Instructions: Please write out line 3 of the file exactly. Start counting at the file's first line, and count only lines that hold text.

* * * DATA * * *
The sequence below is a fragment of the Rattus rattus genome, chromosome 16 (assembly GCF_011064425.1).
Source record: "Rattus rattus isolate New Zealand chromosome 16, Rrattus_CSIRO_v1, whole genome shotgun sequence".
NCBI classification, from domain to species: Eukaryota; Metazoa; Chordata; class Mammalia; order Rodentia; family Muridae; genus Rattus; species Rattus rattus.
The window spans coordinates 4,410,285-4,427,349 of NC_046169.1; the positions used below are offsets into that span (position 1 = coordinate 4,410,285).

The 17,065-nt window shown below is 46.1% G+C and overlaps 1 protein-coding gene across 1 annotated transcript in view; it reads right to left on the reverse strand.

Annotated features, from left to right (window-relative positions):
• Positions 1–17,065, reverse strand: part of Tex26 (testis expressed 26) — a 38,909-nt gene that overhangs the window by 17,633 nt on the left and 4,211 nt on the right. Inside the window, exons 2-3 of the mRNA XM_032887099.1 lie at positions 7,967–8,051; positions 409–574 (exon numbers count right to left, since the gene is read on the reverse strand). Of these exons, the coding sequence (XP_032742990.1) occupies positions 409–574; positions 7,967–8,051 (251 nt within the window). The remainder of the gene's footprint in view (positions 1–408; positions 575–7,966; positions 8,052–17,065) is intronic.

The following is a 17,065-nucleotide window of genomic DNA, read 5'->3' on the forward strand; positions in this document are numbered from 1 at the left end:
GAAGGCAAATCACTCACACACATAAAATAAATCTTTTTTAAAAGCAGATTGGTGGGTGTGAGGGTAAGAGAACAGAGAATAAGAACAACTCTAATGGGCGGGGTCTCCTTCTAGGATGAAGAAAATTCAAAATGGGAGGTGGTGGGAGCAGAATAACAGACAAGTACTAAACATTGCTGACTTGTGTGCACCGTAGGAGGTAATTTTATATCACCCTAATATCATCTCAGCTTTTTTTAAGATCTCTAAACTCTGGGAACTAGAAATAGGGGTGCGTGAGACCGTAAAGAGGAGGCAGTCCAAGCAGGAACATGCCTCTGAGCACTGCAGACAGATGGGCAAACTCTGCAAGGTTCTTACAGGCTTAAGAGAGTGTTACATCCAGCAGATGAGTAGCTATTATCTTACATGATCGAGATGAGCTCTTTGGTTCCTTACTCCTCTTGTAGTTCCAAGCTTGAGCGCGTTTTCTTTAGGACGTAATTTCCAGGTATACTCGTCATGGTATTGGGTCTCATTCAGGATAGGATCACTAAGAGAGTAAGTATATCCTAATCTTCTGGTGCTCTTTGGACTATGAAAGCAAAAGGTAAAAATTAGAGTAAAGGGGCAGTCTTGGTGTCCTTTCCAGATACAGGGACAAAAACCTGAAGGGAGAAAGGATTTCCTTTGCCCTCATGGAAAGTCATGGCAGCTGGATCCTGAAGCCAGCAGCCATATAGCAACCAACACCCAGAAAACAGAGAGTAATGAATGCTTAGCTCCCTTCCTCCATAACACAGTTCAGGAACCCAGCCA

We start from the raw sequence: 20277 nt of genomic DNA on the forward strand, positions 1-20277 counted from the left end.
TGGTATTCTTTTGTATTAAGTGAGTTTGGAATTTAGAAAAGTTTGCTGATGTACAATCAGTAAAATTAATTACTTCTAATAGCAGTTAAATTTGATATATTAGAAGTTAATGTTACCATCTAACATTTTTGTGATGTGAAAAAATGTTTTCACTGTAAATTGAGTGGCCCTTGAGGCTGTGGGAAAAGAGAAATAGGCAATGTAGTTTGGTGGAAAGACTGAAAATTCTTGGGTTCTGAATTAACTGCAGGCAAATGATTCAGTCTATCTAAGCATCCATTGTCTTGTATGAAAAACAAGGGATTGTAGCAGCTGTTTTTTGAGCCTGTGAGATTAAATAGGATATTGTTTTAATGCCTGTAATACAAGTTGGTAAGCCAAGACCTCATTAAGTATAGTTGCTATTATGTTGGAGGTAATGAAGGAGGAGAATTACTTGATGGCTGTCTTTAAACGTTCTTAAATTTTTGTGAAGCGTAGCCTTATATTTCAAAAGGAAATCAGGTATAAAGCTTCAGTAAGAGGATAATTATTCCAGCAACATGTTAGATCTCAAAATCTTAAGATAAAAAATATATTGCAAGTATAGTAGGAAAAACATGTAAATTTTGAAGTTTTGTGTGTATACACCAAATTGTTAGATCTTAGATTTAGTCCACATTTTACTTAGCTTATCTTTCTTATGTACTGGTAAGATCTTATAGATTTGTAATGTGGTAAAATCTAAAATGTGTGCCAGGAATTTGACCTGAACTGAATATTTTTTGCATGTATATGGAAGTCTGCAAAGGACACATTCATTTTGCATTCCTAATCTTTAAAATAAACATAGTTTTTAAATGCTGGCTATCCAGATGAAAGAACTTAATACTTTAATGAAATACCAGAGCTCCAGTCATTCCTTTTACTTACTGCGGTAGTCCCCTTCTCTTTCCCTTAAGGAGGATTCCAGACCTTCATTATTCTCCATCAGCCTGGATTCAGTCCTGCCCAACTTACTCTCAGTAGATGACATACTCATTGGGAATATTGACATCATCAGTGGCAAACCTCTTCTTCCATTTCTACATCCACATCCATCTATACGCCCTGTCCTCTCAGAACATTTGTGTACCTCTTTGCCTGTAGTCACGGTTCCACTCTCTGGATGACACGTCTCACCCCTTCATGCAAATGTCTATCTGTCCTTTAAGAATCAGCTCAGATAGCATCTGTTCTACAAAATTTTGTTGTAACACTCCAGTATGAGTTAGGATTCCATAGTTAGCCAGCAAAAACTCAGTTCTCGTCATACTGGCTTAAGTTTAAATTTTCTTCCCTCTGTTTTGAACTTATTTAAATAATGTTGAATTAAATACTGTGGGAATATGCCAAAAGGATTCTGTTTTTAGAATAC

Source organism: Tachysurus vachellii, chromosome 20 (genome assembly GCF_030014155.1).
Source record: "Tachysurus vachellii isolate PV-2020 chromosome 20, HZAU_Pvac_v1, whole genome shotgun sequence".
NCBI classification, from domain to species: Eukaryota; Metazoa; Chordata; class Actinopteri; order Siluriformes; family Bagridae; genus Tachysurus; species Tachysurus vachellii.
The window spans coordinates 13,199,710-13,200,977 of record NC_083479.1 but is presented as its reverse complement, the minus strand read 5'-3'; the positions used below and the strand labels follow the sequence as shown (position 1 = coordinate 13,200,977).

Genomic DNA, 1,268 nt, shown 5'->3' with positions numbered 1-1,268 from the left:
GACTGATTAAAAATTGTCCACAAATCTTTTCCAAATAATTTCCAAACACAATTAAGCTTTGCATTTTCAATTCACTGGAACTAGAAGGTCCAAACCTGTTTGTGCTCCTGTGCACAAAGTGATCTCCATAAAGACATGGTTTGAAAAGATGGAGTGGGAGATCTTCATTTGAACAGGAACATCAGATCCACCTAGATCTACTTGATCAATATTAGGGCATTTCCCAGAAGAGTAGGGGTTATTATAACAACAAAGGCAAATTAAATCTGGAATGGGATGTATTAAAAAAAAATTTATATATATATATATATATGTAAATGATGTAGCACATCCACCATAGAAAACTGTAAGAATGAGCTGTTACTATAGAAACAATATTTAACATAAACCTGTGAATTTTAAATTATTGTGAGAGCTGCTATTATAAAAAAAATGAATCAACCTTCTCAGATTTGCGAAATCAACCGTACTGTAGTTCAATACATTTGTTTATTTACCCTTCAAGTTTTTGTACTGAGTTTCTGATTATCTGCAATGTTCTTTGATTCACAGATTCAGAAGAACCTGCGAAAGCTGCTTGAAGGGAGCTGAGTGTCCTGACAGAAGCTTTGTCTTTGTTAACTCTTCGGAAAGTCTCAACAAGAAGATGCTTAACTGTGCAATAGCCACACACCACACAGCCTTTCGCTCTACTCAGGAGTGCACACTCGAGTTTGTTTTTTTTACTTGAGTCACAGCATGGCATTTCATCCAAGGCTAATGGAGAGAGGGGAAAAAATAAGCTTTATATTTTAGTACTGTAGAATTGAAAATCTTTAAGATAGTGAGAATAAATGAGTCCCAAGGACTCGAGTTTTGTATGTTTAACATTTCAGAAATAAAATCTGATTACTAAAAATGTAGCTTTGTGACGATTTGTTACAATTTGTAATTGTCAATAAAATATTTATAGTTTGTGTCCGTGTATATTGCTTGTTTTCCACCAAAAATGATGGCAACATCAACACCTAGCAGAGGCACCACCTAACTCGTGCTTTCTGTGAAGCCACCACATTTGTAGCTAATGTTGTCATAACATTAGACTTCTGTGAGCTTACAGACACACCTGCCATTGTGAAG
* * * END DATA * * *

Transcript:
NCBI classification, from domain to species: Eukaryota; Metazoa; Chordata; class Mammalia; order Rodentia; family Muridae; genus Rattus; species Rattus rattus.